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Ethical Leadership Tensions in the Voluntary Sector: the example of food banks.

This blog was written by Dr Daniel Haslam with thanks to Dr Nik Winchester for feedback on an earlier version.


At a recent event I attended I took part in a workshop focussing on food banks. Several of the attendees spoke about the pressures they were under in their roles, and the difficult decisions they had to make on a daily basis to support people in need.

I reflected on how these tensions are a good example of the work that CVSL has been doing on ethics and leadership, in particular the notion of ‘leadership tensions’.

This blog focuses on some of these ethical leadership tensions in food banks, drawing on work presented by my colleague Dr Nik Winchester at the International Studying Leadership Conference (ISLC) in 2021. The ISLC conference was hosted by the Open University Business School, and you can find the full programme here: ISLC PROGRAMME LINK

Focus on food banks – leadership tensions

It is not hard to find news stories about the rising demand for food banks across the UK.

I’ve personally read recent accounts from Sunderland (BBC, 2022a), Swansea (BBC, 2022b), and Telford (BBC, 2022c). Many of these examples echo what those responsible for the leadership of foodbanks spoke about in the workshop I attended and the tensions they experience in their roles*.

These issues include:

  • Changing client needs - the growth of users who are in work compared to those who are not; the homeless; and/or those in crisis
  • Reductions in donations
  • Whether or not to work with the national food bank brands who offer scale and access but who are often expensive and do not offer choice
  • Whether to allow self-referral or not
  • Whether to make accessing wider support – such as debt advice - part of the requirements of access to food
  • The stigma of ‘surplus food for surplus people’
  • Changing models of delivery – from food banks to food pantries (see for example BBC, 2022d) 
  • Focussing on food or offering additional services, such as ‘warm banks’ (BBC, 2022e)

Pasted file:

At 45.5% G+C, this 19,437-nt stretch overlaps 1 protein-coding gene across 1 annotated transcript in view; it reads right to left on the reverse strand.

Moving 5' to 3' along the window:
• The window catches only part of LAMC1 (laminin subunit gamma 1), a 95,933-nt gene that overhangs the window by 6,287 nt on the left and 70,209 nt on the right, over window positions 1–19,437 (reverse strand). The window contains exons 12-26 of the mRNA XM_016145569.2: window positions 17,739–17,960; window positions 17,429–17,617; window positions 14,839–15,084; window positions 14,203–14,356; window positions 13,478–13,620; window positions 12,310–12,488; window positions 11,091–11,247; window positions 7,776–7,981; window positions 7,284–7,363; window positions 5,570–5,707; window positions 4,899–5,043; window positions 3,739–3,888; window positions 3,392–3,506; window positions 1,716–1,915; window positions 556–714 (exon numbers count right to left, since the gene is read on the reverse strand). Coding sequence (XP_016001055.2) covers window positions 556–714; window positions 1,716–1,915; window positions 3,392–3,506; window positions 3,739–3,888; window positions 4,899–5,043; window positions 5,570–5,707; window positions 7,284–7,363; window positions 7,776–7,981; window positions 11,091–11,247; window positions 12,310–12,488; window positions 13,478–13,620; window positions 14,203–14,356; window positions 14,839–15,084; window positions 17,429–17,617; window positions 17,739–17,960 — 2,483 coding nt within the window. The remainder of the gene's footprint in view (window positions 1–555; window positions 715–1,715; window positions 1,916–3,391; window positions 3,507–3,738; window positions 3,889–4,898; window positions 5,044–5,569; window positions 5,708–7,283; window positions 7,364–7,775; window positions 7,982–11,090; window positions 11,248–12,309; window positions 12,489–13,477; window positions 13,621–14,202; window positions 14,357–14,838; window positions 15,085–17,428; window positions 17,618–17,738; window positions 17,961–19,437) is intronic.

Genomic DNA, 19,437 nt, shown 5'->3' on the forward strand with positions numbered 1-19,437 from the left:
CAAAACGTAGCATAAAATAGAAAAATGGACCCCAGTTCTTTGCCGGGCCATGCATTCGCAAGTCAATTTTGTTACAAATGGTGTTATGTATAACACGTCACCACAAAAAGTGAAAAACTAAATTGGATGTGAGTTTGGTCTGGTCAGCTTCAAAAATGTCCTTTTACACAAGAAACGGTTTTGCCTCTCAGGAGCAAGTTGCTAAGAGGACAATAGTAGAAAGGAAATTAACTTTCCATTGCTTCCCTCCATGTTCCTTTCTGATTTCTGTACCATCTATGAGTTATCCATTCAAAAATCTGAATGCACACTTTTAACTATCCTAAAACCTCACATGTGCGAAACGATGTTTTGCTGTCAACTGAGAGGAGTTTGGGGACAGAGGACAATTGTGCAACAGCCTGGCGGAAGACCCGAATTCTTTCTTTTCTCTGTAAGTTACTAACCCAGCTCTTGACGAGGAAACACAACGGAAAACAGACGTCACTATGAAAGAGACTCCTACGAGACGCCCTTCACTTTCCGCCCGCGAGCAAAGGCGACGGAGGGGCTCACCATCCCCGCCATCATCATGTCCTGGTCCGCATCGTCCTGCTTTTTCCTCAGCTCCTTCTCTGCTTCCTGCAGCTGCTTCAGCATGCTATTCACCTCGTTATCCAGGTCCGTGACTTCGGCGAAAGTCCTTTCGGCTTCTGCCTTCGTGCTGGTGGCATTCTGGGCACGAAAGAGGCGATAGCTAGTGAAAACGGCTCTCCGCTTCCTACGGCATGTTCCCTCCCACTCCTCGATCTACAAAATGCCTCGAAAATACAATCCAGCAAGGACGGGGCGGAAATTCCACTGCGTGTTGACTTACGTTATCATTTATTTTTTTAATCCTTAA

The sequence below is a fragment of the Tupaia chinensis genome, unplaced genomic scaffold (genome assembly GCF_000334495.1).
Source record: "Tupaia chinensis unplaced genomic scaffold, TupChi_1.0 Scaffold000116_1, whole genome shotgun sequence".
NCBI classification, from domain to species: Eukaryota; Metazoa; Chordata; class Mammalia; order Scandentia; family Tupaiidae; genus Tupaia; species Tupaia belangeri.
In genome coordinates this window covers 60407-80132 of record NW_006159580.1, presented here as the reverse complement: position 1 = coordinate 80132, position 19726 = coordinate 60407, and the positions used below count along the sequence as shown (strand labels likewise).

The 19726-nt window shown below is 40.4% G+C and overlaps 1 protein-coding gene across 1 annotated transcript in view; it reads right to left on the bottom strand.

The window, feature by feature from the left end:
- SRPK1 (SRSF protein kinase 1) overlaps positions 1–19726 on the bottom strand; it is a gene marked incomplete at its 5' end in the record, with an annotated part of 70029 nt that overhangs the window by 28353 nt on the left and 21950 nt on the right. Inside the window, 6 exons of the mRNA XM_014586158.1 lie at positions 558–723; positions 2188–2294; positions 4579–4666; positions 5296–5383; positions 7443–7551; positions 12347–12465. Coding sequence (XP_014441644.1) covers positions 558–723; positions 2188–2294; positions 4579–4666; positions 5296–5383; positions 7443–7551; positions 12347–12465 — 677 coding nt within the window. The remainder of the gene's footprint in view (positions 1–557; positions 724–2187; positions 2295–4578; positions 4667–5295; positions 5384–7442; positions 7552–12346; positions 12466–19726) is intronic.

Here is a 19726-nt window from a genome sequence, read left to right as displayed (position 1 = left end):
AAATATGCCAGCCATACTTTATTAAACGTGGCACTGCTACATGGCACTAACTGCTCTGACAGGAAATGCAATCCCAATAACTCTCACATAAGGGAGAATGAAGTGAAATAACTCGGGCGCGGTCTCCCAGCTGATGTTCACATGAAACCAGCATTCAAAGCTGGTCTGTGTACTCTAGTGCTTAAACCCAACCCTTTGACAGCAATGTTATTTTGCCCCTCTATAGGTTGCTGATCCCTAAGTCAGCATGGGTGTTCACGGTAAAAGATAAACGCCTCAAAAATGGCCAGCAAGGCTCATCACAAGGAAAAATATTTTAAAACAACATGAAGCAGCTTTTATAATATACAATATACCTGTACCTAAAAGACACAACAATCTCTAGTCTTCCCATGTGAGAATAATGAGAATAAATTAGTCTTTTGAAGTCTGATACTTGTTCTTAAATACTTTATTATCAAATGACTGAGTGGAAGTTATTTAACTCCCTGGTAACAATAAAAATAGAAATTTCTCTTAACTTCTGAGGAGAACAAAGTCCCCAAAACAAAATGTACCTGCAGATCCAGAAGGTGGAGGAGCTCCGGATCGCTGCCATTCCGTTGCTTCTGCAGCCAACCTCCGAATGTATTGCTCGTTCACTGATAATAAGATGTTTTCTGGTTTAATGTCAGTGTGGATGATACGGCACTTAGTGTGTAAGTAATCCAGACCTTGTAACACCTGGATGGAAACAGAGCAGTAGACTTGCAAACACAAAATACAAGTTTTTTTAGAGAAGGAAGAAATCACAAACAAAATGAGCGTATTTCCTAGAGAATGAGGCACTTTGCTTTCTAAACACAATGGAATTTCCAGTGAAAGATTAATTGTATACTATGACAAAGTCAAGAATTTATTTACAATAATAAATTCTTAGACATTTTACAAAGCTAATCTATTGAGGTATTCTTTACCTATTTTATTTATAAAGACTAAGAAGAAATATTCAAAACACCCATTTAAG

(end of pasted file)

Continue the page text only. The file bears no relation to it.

food bank

One thing that was clear to me from reading the articles about food banks and hearing people talk in the workshop was that people responsible for leadership in food banks express a high level of care for their clients.

However, the leadership tensions above point out how care often has limits which require difficult decisions to be made.

These decisions themselves are subject to ethical debates which often do not have easy answers. 

Leadership and care

Thinking about decision making through the ethics of care lens offers us a nuanced way of understanding leadership in the food bank context. Care ethics is rooted in our relations with others and our actions in response to the needs expressed within those relationships. Tronto (2017) describes five phases of caring:

  1. Caring about – noticing an unmet need
  2. Caring for – taking responsibility to meet those needs
  3. Caregiving – that act of giving care
  4. Care receiving – the response from the person/thing being cared for
  5. Caring with – the ongoing cycle of care involving groups of people

All of these phases require an approach that considers interacting elements, emotions, and perspectives. This necessarily involves conflict between the phases because they are at times in opposition to one another. Our work in CVSL (Winchester et al., 2021) also points out the conflict that exists within each phase, for example, ‘caring about’ is a practice of both focus (what you choose to care about) and withdrawal (what you do not). Conflict, difficult emotions and uneasy trade-offs are therefore intrinsic to care.